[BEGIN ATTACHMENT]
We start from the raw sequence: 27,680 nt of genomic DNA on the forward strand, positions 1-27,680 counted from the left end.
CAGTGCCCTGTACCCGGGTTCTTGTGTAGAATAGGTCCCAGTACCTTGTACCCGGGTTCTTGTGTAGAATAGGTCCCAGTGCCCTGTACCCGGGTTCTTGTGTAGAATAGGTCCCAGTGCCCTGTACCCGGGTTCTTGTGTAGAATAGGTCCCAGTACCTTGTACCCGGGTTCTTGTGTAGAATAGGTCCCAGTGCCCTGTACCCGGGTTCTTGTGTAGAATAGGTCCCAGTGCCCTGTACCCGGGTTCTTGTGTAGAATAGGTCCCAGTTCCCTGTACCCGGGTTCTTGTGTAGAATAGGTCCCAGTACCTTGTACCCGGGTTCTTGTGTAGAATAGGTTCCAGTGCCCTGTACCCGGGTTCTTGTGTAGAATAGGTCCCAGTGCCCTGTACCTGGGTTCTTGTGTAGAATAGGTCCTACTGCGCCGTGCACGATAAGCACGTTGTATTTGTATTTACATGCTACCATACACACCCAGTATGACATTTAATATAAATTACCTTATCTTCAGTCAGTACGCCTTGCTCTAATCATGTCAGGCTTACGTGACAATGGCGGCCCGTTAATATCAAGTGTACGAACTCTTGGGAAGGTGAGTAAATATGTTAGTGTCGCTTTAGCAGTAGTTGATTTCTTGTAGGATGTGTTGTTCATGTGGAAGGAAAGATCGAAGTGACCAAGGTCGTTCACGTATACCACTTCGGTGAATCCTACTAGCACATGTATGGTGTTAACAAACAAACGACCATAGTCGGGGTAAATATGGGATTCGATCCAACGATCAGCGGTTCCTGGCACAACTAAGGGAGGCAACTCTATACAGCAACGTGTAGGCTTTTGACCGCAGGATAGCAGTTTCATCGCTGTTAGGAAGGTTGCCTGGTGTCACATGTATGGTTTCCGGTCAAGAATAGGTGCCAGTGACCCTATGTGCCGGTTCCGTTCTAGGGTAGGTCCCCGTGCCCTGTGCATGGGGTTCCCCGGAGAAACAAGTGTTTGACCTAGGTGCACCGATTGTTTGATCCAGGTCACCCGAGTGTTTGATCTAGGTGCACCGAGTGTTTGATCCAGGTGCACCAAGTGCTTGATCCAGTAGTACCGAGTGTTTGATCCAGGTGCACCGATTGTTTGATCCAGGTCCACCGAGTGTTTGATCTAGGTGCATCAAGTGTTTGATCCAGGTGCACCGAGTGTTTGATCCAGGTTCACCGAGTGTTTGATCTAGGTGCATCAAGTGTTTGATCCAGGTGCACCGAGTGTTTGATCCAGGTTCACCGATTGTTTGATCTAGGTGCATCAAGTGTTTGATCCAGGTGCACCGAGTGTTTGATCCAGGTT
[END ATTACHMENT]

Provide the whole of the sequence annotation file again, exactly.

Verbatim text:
We start from the raw sequence: 27,680 nt of genomic DNA on the forward strand, positions 1-27,680 counted from the left end.
CAGTGCCCTGTACCCGGGTTCTTGTGTAGAATAGGTCCCAGTACCTTGTACCCGGGTTCTTGTGTAGAATAGGTCCCAGTGCCCTGTACCCGGGTTCTTGTGTAGAATAGGTCCCAGTGCCCTGTACCCGGGTTCTTGTGTAGAATAGGTCCCAGTACCTTGTACCCGGGTTCTTGTGTAGAATAGGTCCCAGTGCCCTGTACCCGGGTTCTTGTGTAGAATAGGTCCCAGTGCCCTGTACCCGGGTTCTTGTGTAGAATAGGTCCCAGTTCCCTGTACCCGGGTTCTTGTGTAGAATAGGTCCCAGTACCTTGTACCCGGGTTCTTGTGTAGAATAGGTTCCAGTGCCCTGTACCCGGGTTCTTGTGTAGAATAGGTCCCAGTGCCCTGTACCTGGGTTCTTGTGTAGAATAGGTCCTACTGCGCCGTGCACGATAAGCACGTTGTATTTGTATTTACATGCTACCATACACACCCAGTATGACATTTAATATAAATTACCTTATCTTCAGTCAGTACGCCTTGCTCTAATCATGTCAGGCTTACGTGACAATGGCGGCCCGTTAATATCAAGTGTACGAACTCTTGGGAAGGTGAGTAAATATGTTAGTGTCGCTTTAGCAGTAGTTGATTTCTTGTAGGATGTGTTGTTCATGTGGAAGGAAAGATCGAAGTGACCAAGGTCGTTCACGTATACCACTTCGGTGAATCCTACTAGCACATGTATGGTGTTAACAAACAAACGACCATAGTCGGGGTAAATATGGGATTCGATCCAACGATCAGCGGTTCCTGGCACAACTAAGGGAGGCAACTCTATACAGCAACGTGTAGGCTTTTGACCGCAGGATAGCAGTTTCATCGCTGTTAGGAAGGTTGCCTGGTGTCACATGTATGGTTTCCGGTCAAGAATAGGTGCCAGTGACCCTATGTGCCGGTTCCGTTCTAGGGTAGGTCCCCGTGCCCTGTGCATGGGGTTCCCCGGAGAAACAAGTGTTTGACCTAGGTGCACCGATTGTTTGATCCAGGTCACCCGAGTGTTTGATCTAGGTGCACCGAGTGTTTGATCCAGGTGCACCAAGTGCTTGATCCAGTAGTACCGAGTGTTTGATCCAGGTGCACCGATTGTTTGATCCAGGTCCACCGAGTGTTTGATCTAGGTGCATCAAGTGTTTGATCCAGGTGCACCGAGTGTTTGATCCAGGTTCACCGAGTGTTTGATCTAGGTGCATCAAGTGTTTGATCCAGGTGCACCGAGTGTTTGATCCAGGTTCACCGATTGTTTGATCTAGGTGCATCAAGTGTTTGATCCAGGTGCACCGAGTGTTTGATCCAGGTT